AFTER OPENING two successful bars, Chris Clarke was ready to branch out.
Seed Eco Lounge, the posh, stark-white club on Montgomery Street right off of Congress, had people winding around the velvet rope barricades to get inside and dance all night. Rogue Water had taken off as a destination for craft beer fanatics, offering a more relaxed atmosphere and ample outdoor space for brews and conversation.
When Retro on Congress folded, Clarke saw an opportunity. With an amazing location on Ellis Square, across the street from Lady & Sons, snug between Club 51 and The Jinx, he made plans for a music venue.
Barrelhouse South opened in March, and local bands and music fans have been singing praises for this new place to perform and see shows in Savannah.
“There’s a big opportunity for music in Savannah,” Clarke says. “I own two other bars, so I’ve seen a lot and had a lot of experience. I bartend too, I’m in the bars, and I’m the same age and demographic as the people I appeal to. I can see opportunities that an older guy coming in and owning a bar doesn’t.”
The space was once occupied by Mercury Lounge, a bar that had its devoted regulars as well as its tourist crowd. A little divey but always homey, Savannah bands like The Train Wrecks were frequent entertainment.
“Live music all the time—a great, great bar,” Clarke remembers.
That balance of local and tourist appeal and accessibility of bands was an inspiration for Clarke—locals have a new, reliable venue for music, and visitors exploring Congress Street’s offerings can get a taste of downtown’s original flair.
Lots of changes have been made to the space to make it, first and foremost, a venue. In addition to replacing a sound system that had been around since the Mercury Lounge days, Clarke built a new stage, adding around 30 additional square feet to it. Little touches, like opening up a window that was closed off by an office, allow passersby to have a straight-shot view of the band.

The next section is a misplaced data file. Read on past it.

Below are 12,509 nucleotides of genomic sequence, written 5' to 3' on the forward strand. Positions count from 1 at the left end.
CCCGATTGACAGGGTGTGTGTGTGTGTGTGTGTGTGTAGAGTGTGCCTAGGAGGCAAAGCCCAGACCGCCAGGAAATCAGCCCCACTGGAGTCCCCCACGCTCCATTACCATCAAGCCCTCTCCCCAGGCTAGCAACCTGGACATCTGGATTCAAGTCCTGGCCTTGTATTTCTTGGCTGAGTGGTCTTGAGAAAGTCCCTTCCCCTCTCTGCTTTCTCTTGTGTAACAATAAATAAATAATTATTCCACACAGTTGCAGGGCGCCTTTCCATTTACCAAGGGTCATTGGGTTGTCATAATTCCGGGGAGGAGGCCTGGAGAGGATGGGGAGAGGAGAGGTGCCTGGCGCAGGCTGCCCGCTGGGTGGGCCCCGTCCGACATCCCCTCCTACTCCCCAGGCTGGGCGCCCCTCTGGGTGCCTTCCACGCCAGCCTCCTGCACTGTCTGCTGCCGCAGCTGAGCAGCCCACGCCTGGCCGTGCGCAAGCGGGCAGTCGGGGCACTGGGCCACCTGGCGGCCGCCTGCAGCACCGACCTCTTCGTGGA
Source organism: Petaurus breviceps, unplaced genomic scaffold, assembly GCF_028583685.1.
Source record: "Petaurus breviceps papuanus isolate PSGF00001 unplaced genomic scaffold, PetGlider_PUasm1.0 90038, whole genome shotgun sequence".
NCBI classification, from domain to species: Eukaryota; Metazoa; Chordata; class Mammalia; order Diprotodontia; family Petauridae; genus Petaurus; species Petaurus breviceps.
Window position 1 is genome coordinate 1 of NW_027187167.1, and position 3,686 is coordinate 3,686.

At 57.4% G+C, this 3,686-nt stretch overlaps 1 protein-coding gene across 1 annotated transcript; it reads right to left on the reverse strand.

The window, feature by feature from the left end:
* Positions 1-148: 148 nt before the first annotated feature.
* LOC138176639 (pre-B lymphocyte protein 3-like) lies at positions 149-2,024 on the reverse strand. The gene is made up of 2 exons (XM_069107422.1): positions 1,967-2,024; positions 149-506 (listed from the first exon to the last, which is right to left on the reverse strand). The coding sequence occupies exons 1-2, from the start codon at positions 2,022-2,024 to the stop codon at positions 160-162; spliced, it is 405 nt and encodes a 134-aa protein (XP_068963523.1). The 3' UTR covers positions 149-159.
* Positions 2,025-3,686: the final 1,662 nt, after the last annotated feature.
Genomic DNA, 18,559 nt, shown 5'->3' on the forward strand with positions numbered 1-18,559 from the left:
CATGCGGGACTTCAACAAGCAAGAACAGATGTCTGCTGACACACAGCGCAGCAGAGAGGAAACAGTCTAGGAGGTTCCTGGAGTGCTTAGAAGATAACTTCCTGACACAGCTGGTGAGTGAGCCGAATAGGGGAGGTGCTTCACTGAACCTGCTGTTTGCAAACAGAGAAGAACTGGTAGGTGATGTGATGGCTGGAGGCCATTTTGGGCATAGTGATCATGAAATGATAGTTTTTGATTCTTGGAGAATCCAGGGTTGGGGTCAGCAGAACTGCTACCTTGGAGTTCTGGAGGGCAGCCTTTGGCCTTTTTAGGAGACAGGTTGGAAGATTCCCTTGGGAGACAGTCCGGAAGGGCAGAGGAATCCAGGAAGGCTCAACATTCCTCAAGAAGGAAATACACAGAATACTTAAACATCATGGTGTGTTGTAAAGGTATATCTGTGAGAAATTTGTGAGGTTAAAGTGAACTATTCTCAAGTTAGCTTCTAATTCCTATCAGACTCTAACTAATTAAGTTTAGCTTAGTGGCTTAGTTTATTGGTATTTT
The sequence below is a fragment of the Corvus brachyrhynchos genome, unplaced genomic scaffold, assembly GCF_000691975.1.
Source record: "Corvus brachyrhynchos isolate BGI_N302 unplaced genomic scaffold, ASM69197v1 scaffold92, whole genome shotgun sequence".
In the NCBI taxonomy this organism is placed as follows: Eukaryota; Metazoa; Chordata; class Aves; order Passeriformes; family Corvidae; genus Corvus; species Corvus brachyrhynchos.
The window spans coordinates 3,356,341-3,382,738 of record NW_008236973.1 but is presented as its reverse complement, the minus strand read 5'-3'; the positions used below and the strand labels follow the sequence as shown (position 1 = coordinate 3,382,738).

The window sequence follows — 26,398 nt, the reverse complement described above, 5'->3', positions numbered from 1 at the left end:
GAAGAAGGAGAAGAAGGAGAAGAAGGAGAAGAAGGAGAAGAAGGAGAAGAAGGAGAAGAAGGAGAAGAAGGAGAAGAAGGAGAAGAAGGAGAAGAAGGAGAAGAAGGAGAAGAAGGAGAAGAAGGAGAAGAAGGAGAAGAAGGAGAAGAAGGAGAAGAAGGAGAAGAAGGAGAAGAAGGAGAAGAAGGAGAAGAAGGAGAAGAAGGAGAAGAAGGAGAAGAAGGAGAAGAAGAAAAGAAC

“We’re working really hard at it,” says Clarke. “But it’s a huge job to manage music and get the right bands in here.”
Thus far, local favorites like American Hologram, Omingnome, Xuluprophet, sometimes-Tybee residents Les Racquet, as well as touring acts like Yo Momma’s Big Fat Booty Band, Megan Jean & the KFB, and more have brought crowds of locals and visitors to Barrelhouse South’s doors.
Clarke is eager to show footage from electronic powerhouse Archnemesis, who packed the bar on October 9, dropping beats and bouncing his laser show off of every possible surface.
“We have people coming down from Atlanta, Charleston, just to see the shows,” Clarke says. “Driving for a free show!”
The “free” part is important to the nature of Barrelhouse South. Clarke hopes to maintain Savannah’s amble-worthy nature and provide top musical acts for everyone to enjoy—whether they just want to catch one song, or stay for the entire evening.
“I’m not really into the cover thing, because that’s not Savannah,” says Clarke. “Savannah’s such a barhopping and walking city that the cover charge is a deterrent to so many people.”
He opts to pay bands a percentage of bar sales instead of the typical cover charge.
“It’s kind of a line we walk, being with this to-go cup thing and being downtown. People love that about Savannah, so I don’t want to take that away from them by charging a cover and forcing them to stay,” he says.
If you haven’t been able to visit Barrelhouse South yet, Halloween will be a great introduction. They’ll open at 4 p.m. for the Nightmare on Congress Street bar crawl, with bands onstage from open to close.
General Patton & the Heads of State kicks things off, followed by KidSyc.
Savannah’s reggae/rock/funk four-piece, Kota Mundi, round out the evening. A Barrelhouse South favorite, they’ll be celebrating the release of their new, self-titled EP, which is available for pre-order on iTunes.
It’s an All Hallow’s Eve throw-down showing off Savannah’s talented local pulse. Clarke welcomes bands from the area to his stage, and will continue bringing in touring bands, as well. With our town’s allure and Barrelhouse South’s convenient location right off of Ellis Square (“the heart of Savannah,” notes Clarke), he is confident that his hometown’s charm has done half the work.
“Savannah’s got a big name for a small town,” he says. “It has a draw that is helping us just by being the city that it is.”